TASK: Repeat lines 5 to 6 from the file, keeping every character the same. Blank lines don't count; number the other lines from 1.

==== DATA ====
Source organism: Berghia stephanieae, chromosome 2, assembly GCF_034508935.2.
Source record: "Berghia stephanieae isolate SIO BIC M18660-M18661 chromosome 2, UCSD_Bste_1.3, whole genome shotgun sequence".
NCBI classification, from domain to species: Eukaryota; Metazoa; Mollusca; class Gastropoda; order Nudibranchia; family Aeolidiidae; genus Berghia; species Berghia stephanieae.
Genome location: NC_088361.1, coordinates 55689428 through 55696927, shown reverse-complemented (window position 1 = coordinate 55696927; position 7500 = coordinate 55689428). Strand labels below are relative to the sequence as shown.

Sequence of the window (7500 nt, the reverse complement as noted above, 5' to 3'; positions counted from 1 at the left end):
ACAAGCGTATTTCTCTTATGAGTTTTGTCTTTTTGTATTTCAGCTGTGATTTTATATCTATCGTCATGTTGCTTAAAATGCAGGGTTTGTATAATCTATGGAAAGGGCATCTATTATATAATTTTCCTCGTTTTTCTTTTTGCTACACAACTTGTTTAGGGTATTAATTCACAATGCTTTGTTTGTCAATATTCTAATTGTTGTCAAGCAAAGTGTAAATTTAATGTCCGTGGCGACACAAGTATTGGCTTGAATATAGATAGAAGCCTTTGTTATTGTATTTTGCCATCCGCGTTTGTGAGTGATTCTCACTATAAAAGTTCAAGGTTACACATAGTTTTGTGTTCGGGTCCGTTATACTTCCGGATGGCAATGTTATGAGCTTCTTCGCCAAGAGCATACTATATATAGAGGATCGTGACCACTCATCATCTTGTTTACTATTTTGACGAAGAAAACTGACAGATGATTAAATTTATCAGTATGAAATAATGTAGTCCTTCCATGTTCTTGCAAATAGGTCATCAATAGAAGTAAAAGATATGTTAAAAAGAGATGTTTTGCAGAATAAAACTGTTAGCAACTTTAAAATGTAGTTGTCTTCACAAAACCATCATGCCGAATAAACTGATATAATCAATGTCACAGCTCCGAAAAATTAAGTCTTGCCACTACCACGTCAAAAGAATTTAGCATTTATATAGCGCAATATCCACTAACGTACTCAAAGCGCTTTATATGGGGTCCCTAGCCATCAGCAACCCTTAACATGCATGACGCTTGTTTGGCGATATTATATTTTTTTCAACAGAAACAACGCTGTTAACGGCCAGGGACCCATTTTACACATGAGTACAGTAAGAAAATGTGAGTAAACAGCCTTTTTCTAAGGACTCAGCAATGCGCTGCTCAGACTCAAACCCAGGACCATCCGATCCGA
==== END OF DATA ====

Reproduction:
Sequence of the window (7500 nt, the reverse complement as noted above, 5' to 3'; positions counted from 1 at the left end):
ACAAGCGTATTTCTCTTATGAGTTTTGTCTTTTTGTATTTCAGCTGTGATTTTATATCTATCGTCATGTTGCTTAAAATGCAGGGTTTGTATAATCTATGGAAAGGGCATCTATTATATAATTTTCCTCGTTTTTCTTTTTGCTACACAACTTGTTTAGGGTATTAATTCACAATGCTTTGTTTGTCAATATTCTAATTGTTGTCAAGCAAAGTGTAAATTTAATGTCCGTGGCGACACAAGTATTGGCTTGAATATAGATAGAAGCCTTTGTTATTGTATTTTGCCATCCGCGTTTGTGAGTGATTCTCACTATAAAAGTTCAAGGTTACACATAGTTTTGTGTTCGGGTCCGTTATACTTCCGGATGGCAATGTTATGAGCTTCTTCGCCAAGAGCATACTATATATAGAGGATCGTGACCACTCATCATCTTGTTTACTATTTTGACGAAGAAAACTGACAGATGATTAAATTTATCAGTATGAAATAATGTAGTCCTTCCATGTTCTTGCAAATAGGTCATCAATAGAAGTAAAAGATATGTTAAAAAGAGATGTTTTGCAGAATAAAACTGTTAGCAACTTTAAAATGTAGTTGTCTTCACAAAACCATCATGCCGAATAAACTGATATAATCAATGTCACAGCTCCGAAAAATTAAGTCTTGCCACTACCACGTCAAAAGAATTTAGCATTTATATAGCGCAATATCCACTAACGTACTCAAAGCGCTTTATATGGGGTCCCTAGCCATCAGCAACCCTTAACATGCATGACGCTTGTTTGGCGATATTATATTTTTTTCAACAGAAACAACGCTGTTAACGGCCAGGGACCCATTTTACACATGAGTACAGTAAGAAAATGTGAGTAAACAGCCTTTTTCTAAGGACTCAGCAATGCGCTGCTCAGACTCAAACCCAGGACCATCCGATCCGA